When Communications Senior Editor Andy Rosenbloom first pitched the special section featured in this issue, I must admit I rolled my eyes skeptically. Images that appear more real than real? I mean, come on. Was this sci-fi talk, or perhaps a touch of sci-in-the-sky?
But Andy's enthusiasm soon turned contagious as he described the various technologies he envisioned for the section and the leading graphics researchers and practitioners he was determined to convince to contribute to the cause. "I am amazed and intrigued by computer graphics images, self-animating figures, virtual humans, scientific visualizations, and realistic renderings," he explains. "I wanted to understand more about how these images are created, and I wanted to understand how the people creating and inspiring the technology had figured out how to produce them."
The resulting special section reflects a year-long effort spotlighting all these topics (and more) and the creative forces behind them. The articles presented here tell of bewitching computer graphic technologies that can or will add a whole new dimension to our world and our human senses. Indeed, there's even a hint of sci-fi and sci-in-the-sky. And, it's all real!
Furthering the discussion on the power of these images are two articles focusing on first impressions and new perspectives. Ebert et al. detail a fascinating new technology that employs crossed-beam displays to produce panoramic 3D visualizations. And Singh and Dalal illustrate how Web home pages are viewed as advertisements and how managers and technicians should respond when creating their companies' Web site.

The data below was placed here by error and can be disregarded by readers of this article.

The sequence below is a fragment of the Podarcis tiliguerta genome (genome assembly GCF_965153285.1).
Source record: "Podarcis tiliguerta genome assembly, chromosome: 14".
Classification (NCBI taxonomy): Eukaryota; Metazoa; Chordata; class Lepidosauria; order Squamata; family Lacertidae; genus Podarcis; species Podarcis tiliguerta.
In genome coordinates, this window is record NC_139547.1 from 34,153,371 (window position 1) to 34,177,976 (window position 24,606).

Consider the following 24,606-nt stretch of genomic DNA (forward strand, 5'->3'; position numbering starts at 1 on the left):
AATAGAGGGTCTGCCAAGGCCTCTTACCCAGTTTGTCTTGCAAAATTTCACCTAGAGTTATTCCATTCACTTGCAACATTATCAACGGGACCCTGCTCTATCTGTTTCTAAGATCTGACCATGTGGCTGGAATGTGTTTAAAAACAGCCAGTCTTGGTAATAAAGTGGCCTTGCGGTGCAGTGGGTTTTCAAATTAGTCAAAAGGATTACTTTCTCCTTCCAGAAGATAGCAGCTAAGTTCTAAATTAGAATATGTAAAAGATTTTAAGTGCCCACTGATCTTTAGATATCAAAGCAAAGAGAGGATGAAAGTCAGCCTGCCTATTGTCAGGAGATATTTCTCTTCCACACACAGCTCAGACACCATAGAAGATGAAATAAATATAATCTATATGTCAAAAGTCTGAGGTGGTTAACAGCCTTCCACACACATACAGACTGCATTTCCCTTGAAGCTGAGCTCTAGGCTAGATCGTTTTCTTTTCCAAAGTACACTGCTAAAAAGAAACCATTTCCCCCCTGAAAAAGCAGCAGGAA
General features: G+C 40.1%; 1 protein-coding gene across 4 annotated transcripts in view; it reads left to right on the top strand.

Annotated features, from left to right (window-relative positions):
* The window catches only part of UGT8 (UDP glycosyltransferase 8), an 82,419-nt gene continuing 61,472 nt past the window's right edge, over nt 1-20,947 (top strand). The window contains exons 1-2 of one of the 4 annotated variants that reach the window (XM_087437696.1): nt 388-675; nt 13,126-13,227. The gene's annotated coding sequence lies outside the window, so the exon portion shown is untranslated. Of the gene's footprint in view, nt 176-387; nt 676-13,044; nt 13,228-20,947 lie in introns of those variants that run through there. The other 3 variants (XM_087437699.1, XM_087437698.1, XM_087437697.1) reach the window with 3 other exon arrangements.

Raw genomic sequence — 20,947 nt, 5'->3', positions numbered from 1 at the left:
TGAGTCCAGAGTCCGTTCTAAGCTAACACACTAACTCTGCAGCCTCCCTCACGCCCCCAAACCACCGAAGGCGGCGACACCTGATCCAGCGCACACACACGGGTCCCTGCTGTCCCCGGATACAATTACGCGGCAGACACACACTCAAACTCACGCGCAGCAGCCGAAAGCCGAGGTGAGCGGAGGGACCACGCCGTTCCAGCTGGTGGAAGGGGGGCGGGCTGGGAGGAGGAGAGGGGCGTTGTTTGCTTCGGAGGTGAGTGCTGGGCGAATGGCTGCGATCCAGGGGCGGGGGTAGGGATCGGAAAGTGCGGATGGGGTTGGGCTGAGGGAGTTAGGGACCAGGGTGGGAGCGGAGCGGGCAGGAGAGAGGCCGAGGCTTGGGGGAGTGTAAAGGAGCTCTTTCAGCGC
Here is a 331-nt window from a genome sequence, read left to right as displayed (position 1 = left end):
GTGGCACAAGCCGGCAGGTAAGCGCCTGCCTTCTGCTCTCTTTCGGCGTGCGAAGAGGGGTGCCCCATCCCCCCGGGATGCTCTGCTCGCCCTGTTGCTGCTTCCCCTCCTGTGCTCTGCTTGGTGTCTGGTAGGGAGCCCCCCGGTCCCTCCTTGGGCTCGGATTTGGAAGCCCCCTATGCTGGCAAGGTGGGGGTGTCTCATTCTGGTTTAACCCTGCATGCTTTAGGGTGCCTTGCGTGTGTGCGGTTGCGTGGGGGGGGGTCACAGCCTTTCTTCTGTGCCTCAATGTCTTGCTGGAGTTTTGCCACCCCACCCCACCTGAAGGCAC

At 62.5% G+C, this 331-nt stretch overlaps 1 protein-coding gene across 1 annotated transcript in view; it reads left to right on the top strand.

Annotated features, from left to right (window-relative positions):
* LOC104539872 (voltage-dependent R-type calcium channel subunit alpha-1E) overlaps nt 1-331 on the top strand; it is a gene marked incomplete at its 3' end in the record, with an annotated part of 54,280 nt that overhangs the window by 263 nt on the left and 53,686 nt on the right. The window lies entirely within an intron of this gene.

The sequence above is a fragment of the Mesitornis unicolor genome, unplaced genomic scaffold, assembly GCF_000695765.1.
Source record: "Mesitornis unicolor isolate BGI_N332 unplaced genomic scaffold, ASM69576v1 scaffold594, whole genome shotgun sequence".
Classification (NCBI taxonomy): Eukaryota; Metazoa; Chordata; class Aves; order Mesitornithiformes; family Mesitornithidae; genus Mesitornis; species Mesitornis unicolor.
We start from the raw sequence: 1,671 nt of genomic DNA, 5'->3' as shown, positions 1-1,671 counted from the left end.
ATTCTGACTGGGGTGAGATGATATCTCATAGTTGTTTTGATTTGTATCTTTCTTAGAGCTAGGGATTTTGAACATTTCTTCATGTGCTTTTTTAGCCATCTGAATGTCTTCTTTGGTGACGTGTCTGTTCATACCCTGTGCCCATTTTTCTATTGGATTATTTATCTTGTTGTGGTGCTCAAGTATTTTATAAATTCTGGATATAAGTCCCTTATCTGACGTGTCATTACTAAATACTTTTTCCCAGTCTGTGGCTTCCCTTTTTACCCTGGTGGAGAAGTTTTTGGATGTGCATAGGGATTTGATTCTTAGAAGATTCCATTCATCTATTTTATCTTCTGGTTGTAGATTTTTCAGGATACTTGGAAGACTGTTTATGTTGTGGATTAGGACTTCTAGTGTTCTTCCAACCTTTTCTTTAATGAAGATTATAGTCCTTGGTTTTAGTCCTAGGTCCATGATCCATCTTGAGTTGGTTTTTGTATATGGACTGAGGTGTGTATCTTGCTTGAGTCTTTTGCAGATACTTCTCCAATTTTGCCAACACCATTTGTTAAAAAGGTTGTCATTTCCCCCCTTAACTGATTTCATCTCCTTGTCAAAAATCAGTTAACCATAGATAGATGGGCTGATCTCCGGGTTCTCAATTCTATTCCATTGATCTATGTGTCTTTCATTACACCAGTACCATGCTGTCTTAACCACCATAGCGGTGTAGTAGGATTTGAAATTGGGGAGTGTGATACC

The competitive nature of business requires all team players to at least share the same page when it comes to fixing a problem. As Vedder et al. discover, when it comes to how CEOs and CIOs view competitive intelligence, one wonders if they even share the same planet.
Our columnists also push some industry buttons this month. In "Practical Programmer," Robert Glass offers new information, and insight, to a legendary software debacle, that is, the $150 million Westpac Banking runaway software project. In "Log on Education" Elliot Soloway calls on some noted colleagues to join him in examining the effectiveness of handheld devices as learning tools in and out of the classroom. And Bruce Schneier points out in "Inside Risks" that biometrics technologies are not as secure as we might think because our "prints" (finger, iris, voice) are everywhere, and they are certainly liftable.
Diane Crawford, Editor
COMING NEXT MONTH: A special section highlighting successful applications of distributed mission training using VR and real-time networking. We also explore the possibilities of digital newspapers, the economics of network management, and the benefits, yes, benefits, of the Y2K problem.
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